How to Get Better at Sight-Reading Piano

Many new musicians have significant problems when it comes to sight-reading. Others may find this an easy concept to grasp and they even find it enjoyable. Obviously, these two piano learning positions are poles apart. To make the learning process easier, we have compiled some simple tips to make sight-reading more accessible for every piano student.

What is Sight-Reading?

Sight-reading can be referred to by its Latin name, which is prima vista. This is the act of reading and then performing a piece of music in notation that has not been encountered or learned before reading. The musician is required to play the notes, pitches, and rhythms in accordance with the written score. Mastering sight-reading is an essential skill if you want to take your playing to the next level.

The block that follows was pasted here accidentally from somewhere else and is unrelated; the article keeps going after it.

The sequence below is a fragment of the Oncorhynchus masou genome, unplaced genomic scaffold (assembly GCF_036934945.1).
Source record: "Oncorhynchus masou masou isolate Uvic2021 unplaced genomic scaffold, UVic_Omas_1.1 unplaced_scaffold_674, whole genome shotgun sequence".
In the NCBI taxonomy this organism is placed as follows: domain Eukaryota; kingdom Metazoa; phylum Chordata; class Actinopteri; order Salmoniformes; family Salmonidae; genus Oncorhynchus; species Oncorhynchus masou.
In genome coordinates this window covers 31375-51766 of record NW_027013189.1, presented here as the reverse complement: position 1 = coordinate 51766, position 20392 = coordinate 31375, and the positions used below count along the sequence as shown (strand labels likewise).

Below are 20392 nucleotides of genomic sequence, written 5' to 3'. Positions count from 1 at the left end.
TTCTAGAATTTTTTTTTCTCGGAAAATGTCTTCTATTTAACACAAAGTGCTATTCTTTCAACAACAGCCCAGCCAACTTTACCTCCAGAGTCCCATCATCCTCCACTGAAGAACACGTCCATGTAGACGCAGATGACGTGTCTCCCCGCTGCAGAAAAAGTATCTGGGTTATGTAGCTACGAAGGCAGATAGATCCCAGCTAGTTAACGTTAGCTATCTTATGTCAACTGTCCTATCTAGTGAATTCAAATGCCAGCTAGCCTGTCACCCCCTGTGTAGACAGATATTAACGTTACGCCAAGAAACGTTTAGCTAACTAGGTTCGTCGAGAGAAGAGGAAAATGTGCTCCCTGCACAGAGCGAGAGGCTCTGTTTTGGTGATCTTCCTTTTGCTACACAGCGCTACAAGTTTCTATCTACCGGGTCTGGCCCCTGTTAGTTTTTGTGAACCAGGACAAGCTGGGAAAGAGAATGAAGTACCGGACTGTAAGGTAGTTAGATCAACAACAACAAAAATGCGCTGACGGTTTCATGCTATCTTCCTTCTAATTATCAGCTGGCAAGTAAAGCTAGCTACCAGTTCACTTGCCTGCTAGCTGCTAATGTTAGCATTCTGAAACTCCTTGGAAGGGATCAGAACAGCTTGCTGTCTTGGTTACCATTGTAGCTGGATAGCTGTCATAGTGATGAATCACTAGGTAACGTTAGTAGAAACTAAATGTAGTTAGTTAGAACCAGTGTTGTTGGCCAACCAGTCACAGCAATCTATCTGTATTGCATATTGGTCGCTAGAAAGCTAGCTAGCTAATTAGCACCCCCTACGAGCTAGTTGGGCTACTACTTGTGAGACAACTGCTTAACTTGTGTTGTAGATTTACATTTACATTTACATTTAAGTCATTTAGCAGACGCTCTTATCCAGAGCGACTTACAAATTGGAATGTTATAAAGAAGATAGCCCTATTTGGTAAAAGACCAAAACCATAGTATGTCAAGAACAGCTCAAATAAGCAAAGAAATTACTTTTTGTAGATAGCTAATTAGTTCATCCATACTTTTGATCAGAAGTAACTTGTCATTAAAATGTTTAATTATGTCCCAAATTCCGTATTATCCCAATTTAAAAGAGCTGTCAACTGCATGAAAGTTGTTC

5 Tips to Prepare for Sight-Reading

Let’s take a look at five handy tips to prepare for and improve your sight-reading skills:

1.Develop a Familiarity with Rhythms

Sight-reading can look very different if you approach it from the perspective of a vocalist or a musician. But, both of these groups do have something in common and that is the rhythm of the piece. So, if you can familiarize yourself with various rhythm types, such as 4/4, 6/8, 3/4, etc. it will make the process easier. If you search online it’s easy to find free rhythm exercises that will help you to develop your skills.

2.Memorize the Key Śignatures

As a musician, it will be extremely useful if you can memorize the key signatures. When you know how many flats or sharps are present it will make sight-reading easier. This is also useful for singers if their voice has a timbre well suited to a narrow range of key signatures. This process can take some time, but it helps with practice and performing and it will improve your sight-reading skills.

3.Learn Your Scales